Meyer Foundation Announces 2010 Exponent Award Recipients
The Eugene and Agnes E. Meyer Foundation, a private foundation serving the Greater Washington, DC region, announces the recipients of its 2010 Exponent Award. The award celebrates visionary nonprofit leadership in the region and includes a $100,000 cash award for the recipient's organization.
The 2010 award recipients are:
Jean-Michel Giraud, Executive Director, Community Council of the Homeless at Friendship Place,a native of France who has been successful in helping homeless men and women transition from the streets into housing and a respected community leader deeply involved in efforts to provide comprehensive and coordinated responses to homelessness in DC.
- Kim Y. Jones, Esq., Co-founder and Executive Director, Advocates for Justice and Education, a third-generation DC native whose own experience serving as an advocate for a brother severely injured in a crash led her to become one of DC's leading advocates for special needs students and their families.
- Layli Miller-Muro, Esq., Founder and Executive Director, Tahirih Justice Center, founder of an organization that provides free legal services to vulnerable immigrant women and girls who are victims of gender-based violence such as human trafficking, female genital mutilation, rape, torture, and domestic violence.
- Adam Tenner, Executive Director, Metro TeenAIDS, a leader in the fight against HIV/AIDS for more than two decades who had built his nonprofit into one of the region's leading HIV/AIDS prevention, education, and advocacy organizations.
- Scott Schenkelberg, Executive Director, Miriam's Kitchen, a strategic thinker and trusted voice on homelessness for media, policymakers, and funders who took the risk of expanding evening services to meet needs in a time of high economic uncertainly.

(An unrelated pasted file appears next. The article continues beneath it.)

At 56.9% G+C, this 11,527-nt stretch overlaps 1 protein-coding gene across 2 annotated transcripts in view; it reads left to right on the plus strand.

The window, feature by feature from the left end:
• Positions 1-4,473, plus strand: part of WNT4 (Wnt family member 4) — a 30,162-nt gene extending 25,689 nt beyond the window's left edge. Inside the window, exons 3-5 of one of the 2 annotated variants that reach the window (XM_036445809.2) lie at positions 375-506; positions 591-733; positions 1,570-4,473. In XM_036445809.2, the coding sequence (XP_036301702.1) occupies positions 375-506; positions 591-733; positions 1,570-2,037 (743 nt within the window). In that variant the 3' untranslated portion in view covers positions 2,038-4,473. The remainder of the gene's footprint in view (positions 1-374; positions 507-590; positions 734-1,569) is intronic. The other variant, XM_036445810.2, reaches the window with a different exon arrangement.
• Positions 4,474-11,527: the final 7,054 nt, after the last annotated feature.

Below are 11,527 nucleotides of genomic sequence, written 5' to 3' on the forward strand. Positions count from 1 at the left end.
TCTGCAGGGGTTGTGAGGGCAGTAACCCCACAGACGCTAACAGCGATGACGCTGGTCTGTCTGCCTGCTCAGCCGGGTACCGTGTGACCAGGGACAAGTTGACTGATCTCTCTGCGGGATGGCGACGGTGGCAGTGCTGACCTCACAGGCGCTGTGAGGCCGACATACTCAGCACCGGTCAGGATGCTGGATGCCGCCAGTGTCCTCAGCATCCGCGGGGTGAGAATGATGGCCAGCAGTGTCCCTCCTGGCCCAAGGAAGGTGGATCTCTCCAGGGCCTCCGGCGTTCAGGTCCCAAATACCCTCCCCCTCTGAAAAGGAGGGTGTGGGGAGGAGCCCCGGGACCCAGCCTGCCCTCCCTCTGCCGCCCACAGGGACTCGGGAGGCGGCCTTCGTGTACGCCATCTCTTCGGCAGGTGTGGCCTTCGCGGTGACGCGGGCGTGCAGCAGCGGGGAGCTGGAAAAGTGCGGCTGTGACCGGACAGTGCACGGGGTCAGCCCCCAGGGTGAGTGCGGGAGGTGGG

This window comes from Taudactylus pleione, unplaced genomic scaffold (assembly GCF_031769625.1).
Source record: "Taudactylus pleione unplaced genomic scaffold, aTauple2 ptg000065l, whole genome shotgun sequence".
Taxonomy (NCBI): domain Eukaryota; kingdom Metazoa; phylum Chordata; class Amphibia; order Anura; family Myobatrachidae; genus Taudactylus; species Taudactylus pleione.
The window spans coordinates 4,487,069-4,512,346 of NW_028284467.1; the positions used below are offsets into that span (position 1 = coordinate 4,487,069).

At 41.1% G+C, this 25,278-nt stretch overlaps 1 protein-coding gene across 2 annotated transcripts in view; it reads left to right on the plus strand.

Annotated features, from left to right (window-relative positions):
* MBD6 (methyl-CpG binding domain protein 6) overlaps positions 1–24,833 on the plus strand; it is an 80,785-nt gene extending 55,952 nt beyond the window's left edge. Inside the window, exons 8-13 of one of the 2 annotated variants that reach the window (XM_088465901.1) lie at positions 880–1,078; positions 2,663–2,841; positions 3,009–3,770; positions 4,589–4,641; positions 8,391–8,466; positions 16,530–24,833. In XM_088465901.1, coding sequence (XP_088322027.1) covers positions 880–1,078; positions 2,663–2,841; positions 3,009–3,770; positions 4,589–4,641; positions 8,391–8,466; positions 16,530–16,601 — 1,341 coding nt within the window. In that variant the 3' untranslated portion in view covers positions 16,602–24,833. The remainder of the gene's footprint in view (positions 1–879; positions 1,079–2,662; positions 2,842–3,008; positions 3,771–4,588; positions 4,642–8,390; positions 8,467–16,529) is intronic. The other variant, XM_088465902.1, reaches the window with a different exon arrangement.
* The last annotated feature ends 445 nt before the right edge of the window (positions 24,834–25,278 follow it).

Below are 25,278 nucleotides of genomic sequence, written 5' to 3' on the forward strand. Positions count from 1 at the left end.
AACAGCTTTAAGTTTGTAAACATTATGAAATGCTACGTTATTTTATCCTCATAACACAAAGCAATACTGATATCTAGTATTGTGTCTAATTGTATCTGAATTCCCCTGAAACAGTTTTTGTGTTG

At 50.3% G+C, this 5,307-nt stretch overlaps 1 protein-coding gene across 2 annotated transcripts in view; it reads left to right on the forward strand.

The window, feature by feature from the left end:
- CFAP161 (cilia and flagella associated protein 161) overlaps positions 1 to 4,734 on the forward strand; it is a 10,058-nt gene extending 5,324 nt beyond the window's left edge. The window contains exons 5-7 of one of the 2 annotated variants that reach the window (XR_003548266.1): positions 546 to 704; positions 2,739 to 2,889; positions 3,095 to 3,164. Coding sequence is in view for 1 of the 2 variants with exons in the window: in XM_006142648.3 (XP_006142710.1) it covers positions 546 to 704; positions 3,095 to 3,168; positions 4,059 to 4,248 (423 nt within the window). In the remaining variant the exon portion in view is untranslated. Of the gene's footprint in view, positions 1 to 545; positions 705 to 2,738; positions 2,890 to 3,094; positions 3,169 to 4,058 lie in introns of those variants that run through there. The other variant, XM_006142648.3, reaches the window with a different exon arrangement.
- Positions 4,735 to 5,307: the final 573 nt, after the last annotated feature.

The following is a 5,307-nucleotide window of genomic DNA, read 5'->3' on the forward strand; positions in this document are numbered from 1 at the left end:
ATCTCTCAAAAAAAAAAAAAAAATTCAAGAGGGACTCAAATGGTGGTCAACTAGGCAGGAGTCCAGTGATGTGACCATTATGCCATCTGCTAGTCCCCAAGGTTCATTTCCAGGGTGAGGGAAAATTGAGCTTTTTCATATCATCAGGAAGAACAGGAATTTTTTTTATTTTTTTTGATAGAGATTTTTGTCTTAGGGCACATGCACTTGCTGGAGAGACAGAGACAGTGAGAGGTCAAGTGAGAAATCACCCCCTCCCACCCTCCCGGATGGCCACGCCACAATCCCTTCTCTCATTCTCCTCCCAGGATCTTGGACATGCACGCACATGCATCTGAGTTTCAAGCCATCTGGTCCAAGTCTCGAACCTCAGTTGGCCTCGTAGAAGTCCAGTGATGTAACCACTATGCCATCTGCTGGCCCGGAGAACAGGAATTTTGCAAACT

Accomplishments, bios, photos, and video clips of the five Exponent Award honorees are available here.
The goal of the Meyer Foundation's Exponent Award program, now celebrating its fifth anniversary, is to provide winners with the resources to boost their leadership skills and to support and sustain them at a critical moment. Many nonprofits regionally and nationally are facing the most difficult time in their tenure, with an economy that has dramatically increased need, reduced resources, and included additional challenges, such as decreased or delayed funding. "Nonprofits are community lifelines," says Julie L. Rogers, president and CEO of the Meyer Foundation. "Our goal is to raise the visibility of their work so our community will step up its support."
In addition to effective leadership, The Foundation considered each nominee's success at increasing the impact of the organization's work, instituting sound management, and serving as a collaborative community leader. "Each of these leaders demonstrates astute business skills, an unwaivering passion for their mission, and the creativity, resilience, and agility needed to navigate their organizations through challenge and change," says Rogers.
The Meyer Foundation created the Exponent Awards as a response to its national study Daring to Lead 2006, which revealed that three out of four nonprofit executive directors of small and mid-sized organizations are likely to leave their jobs due to a number of factors. An independent evaluation of the program confirmed that the Exponent Awards significantly increased the visibility of its recipients and has generated $3.5 million in additional funding for these organizations. (Meyer will release an update of Daring to Lead in the spring of 2011.)
Click here for more about the criteria for the award and its history.